fter marriage, mother did not work outside the home but was always on the look-out for bargains at local clothing stores and in the grocery aisles. There was that frenzy of collecting Green Stamps and turning them in for "rewards" out of a catalog. She never bought anything on credit. The farm had been paid off for years.
Mother made our prom dresses more for fun than to save money. She canned peaches, made grape juice and froze green beans. She had a garden. And she bought corporate stock shares, a few at a time. McDonalds, Exxon and IBM were some of her favorites. At her death in 2014 at age 98, she was wealthy.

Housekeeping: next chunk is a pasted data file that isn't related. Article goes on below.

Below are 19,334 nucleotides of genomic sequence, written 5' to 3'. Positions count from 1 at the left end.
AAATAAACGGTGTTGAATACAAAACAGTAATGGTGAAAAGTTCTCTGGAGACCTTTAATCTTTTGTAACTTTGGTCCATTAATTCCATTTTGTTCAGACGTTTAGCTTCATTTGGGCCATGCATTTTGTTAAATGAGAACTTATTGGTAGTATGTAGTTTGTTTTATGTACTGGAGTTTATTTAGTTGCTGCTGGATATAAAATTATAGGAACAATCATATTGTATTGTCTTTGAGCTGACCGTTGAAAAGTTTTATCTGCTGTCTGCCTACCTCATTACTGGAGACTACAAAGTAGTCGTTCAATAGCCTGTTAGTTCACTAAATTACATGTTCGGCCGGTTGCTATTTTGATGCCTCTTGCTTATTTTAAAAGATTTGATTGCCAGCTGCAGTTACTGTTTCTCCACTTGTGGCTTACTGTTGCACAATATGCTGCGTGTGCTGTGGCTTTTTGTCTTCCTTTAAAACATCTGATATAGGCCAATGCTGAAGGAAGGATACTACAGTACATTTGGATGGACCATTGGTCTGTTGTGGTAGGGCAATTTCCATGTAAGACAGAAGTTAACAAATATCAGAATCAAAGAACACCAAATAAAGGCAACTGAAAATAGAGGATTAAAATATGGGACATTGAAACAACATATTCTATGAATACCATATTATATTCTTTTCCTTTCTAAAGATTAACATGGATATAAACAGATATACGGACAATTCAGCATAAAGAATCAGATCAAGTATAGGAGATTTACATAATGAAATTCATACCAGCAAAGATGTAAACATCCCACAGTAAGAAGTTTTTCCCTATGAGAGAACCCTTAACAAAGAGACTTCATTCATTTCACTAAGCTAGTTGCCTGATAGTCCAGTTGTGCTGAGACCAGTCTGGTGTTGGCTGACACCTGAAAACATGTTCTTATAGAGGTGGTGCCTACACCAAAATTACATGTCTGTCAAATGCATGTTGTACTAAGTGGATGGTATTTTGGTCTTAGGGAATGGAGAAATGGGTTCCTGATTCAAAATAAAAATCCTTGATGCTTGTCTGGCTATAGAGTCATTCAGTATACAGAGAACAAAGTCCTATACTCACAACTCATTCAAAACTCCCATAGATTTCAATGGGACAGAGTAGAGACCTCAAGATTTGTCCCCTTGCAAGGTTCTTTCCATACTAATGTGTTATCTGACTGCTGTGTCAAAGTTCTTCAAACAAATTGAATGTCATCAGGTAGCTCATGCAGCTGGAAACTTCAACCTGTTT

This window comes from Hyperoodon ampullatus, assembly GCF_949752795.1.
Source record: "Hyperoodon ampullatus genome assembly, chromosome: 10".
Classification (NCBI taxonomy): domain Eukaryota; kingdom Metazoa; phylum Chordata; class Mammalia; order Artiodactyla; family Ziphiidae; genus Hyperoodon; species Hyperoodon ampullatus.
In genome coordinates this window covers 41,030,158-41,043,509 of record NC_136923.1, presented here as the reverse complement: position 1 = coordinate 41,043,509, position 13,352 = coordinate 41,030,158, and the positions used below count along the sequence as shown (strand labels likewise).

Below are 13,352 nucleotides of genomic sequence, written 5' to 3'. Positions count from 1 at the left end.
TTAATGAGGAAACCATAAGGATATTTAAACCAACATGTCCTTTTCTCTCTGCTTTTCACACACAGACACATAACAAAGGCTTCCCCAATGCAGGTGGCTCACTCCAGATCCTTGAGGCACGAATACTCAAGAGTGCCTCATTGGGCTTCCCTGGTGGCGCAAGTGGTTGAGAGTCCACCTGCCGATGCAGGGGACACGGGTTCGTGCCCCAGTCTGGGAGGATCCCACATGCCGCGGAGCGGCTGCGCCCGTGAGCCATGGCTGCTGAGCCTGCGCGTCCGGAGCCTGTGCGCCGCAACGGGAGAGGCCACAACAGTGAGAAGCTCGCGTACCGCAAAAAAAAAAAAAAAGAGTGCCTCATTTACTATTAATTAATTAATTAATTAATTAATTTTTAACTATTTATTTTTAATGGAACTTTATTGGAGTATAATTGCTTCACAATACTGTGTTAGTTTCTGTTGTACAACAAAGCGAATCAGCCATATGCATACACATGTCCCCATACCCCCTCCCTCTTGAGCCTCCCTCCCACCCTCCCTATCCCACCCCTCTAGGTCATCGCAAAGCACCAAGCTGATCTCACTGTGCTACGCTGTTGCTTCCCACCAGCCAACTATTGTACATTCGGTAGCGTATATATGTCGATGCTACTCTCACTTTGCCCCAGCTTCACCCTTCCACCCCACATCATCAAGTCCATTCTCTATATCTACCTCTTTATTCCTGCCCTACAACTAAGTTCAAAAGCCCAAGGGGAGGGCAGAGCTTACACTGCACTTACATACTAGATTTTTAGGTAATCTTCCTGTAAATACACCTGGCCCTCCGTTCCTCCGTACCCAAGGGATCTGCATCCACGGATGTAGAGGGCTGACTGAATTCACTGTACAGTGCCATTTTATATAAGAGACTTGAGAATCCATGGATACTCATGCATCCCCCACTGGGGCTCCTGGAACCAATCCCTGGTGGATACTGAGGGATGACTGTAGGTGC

Growing up, it never occurred to me that we were anything but middle class although I did go through my own little rebellion after reading "Main Street" by Sinclair Lewis. His was a brutal attack on what he saw as "petty backstabbers and hypocrites of small town America" in the early 20th Century. I bought into some of that but never really walked away from my roots.
My parents were careful with money, avoided debt and spent within their means. There was tension in their relationship but what they had built together meant more than any other issues.
Up until lately, I too felt solidly anchored in the Middle Class. No longer. In fact I'm pretty sure I've slipped totally out of the Middle Class. My kids for sure.
Here's how I know:
- I no longer think about buying a new car every three years or even every six years. Come to think of it, I haven't bought a new car since 1971.
- Tickets to Broadway road shows that come through my city are out of my reach. $200?